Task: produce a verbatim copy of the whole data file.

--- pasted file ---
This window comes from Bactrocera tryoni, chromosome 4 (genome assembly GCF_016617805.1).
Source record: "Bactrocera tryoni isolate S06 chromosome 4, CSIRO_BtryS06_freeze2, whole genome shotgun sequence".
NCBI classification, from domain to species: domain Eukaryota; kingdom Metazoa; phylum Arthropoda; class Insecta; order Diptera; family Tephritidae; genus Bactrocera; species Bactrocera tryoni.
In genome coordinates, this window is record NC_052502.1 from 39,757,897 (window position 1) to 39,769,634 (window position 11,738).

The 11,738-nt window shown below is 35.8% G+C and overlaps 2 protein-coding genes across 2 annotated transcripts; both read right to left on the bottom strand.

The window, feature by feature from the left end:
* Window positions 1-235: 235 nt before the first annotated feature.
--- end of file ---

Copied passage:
This window comes from Bactrocera tryoni, chromosome 4 (genome assembly GCF_016617805.1).
Source record: "Bactrocera tryoni isolate S06 chromosome 4, CSIRO_BtryS06_freeze2, whole genome shotgun sequence".
NCBI classification, from domain to species: domain Eukaryota; kingdom Metazoa; phylum Arthropoda; class Insecta; order Diptera; family Tephritidae; genus Bactrocera; species Bactrocera tryoni.
In genome coordinates, this window is record NC_052502.1 from 39,757,897 (window position 1) to 39,769,634 (window position 11,738).

The 11,738-nt window shown below is 35.8% G+C and overlaps 2 protein-coding genes across 2 annotated transcripts; both read right to left on the bottom strand.

The window, feature by feature from the left end:
* Window positions 1-235: 235 nt before the first annotated feature.